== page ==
The interesting thing about the digital identity, now in its third major edition, is that the solution behind the “identity” is a public private partnership owned by the government, regions, municipalities and banks. The public private partnership ensures that a common identity is used by both government and companies alike and that the service is competitively procured.
The need for self-registration
The overarching question from all our visitors was: How do you make sure that people actually self-register and update their registrations in the Central personal Register? There are a multitude of answers: First of all people in general have a very high trust in the system, and secondly it is very difficult to live in Denmark if you do not keep you records updated, because our society is so data driven today. The third reason for keeping digital records updated is that both citizens and business can be fined if they do not keep their records updated.
The Ghanaian delegation is briefed on digitalization at Health Care Demark in Odense
Through the Strategic Sector cooperation
The exchange visits on administrative data was organized under the Strategic Sector Cooperation initiative financed by the Danish Foreign Ministry and Statistics Denmark hosted delegations from Brazil, Morocco and Ghana. The exchange visits involved Digital Hub Denmark and Healthcare Denmark. Both are public private partnerships created to promote Danish experiences in digitalization in general and in healthcare and life science respectively to the rest of the world.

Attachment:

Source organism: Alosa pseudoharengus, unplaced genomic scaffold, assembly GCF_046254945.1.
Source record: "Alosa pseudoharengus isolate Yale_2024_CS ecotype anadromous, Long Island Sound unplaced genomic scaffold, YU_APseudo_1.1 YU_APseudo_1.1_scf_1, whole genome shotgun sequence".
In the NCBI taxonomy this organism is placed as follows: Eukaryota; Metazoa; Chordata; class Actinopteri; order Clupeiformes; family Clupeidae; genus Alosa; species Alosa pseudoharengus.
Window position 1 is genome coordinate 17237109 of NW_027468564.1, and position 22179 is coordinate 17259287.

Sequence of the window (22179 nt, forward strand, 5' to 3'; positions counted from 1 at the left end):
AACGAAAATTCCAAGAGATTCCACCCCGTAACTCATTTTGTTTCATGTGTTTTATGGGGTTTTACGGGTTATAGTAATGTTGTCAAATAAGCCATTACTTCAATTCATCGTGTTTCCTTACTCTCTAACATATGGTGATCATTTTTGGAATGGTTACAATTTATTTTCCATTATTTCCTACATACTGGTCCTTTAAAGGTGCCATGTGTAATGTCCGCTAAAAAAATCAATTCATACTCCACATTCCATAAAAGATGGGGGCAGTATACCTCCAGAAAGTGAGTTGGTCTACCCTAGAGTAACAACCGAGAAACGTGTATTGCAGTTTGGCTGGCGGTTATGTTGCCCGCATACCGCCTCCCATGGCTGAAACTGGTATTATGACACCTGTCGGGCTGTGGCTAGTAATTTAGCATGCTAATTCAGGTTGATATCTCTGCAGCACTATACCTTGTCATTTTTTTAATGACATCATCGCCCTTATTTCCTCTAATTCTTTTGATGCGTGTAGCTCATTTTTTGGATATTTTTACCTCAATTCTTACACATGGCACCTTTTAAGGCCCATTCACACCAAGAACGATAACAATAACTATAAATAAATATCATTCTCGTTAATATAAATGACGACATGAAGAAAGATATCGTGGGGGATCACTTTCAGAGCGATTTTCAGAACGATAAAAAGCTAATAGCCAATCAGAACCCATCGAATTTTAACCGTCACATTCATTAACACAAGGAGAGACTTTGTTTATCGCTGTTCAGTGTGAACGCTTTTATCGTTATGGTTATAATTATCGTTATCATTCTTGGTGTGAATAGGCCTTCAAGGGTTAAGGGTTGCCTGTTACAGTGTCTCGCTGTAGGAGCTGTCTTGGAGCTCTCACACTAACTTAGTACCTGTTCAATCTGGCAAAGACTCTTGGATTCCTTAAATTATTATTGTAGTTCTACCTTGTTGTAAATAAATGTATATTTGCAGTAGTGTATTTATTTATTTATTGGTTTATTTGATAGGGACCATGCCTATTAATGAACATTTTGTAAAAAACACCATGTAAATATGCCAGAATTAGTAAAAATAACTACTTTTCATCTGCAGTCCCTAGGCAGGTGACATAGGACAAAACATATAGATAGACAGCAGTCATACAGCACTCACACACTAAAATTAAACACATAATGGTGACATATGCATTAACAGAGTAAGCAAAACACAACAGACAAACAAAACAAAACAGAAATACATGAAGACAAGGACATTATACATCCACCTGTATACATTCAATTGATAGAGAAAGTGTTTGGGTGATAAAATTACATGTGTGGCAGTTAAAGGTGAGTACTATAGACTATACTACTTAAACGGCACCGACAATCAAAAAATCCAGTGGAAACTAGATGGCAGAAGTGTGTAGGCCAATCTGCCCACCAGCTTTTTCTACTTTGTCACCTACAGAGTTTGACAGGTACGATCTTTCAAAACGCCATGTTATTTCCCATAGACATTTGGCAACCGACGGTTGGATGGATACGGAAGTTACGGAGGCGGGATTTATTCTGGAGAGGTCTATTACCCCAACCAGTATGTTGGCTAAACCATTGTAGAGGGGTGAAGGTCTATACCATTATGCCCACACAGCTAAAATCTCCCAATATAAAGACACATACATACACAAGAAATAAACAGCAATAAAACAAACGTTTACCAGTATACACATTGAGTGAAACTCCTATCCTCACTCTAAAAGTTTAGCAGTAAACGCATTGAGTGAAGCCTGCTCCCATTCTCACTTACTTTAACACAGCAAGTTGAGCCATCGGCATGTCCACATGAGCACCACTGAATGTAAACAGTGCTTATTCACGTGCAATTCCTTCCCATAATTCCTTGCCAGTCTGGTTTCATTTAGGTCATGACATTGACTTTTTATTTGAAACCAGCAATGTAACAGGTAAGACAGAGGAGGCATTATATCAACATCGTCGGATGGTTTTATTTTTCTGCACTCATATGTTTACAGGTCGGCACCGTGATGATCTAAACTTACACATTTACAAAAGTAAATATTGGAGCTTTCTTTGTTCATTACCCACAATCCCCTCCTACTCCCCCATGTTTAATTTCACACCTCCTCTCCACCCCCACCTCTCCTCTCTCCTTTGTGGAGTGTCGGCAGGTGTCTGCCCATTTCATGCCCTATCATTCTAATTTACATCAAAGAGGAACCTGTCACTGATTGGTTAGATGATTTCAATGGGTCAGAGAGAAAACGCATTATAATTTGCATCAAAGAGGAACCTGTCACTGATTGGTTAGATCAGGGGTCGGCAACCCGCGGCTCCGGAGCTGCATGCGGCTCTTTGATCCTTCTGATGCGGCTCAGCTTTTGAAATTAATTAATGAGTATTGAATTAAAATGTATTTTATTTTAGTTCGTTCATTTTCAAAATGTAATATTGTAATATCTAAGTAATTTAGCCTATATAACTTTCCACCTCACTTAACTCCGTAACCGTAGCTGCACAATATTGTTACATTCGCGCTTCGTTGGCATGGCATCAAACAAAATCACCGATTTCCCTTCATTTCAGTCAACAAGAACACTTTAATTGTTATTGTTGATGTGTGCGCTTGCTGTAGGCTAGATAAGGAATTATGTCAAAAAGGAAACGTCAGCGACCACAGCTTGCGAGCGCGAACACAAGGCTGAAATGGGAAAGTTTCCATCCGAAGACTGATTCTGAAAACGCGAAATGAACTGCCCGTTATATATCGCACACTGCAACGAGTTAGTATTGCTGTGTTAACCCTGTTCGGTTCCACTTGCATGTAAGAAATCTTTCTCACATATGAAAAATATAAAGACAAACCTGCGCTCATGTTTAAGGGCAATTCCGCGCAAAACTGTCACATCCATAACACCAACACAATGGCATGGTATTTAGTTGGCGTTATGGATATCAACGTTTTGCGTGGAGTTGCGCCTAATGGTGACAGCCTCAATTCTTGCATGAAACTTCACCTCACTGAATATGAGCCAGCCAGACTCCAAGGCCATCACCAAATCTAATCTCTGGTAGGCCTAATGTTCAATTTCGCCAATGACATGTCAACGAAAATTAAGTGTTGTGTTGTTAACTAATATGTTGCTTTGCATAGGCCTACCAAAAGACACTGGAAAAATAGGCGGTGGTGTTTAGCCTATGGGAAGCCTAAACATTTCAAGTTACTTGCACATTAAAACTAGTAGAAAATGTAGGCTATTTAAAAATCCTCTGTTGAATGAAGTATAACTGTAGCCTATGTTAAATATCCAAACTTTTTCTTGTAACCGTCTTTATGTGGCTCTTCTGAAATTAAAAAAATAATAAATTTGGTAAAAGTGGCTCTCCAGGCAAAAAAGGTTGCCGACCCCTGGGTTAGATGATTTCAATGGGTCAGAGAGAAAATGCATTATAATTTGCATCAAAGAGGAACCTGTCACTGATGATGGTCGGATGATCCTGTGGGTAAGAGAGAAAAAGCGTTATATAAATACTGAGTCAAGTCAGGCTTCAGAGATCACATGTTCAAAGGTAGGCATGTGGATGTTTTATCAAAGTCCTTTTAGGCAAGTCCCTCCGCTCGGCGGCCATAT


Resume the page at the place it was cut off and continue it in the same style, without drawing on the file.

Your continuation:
Former Mister of Education and Research Morten Østergaard talks at the Digital Hub Denmark on how digitalization can support the green transition.
As part of our work on administrative data we have developed a guide addressing some of typical “How to get started” questions. Get in touch with us if you want to learned more on how we see statistics through the lenses of admin data and digitalization.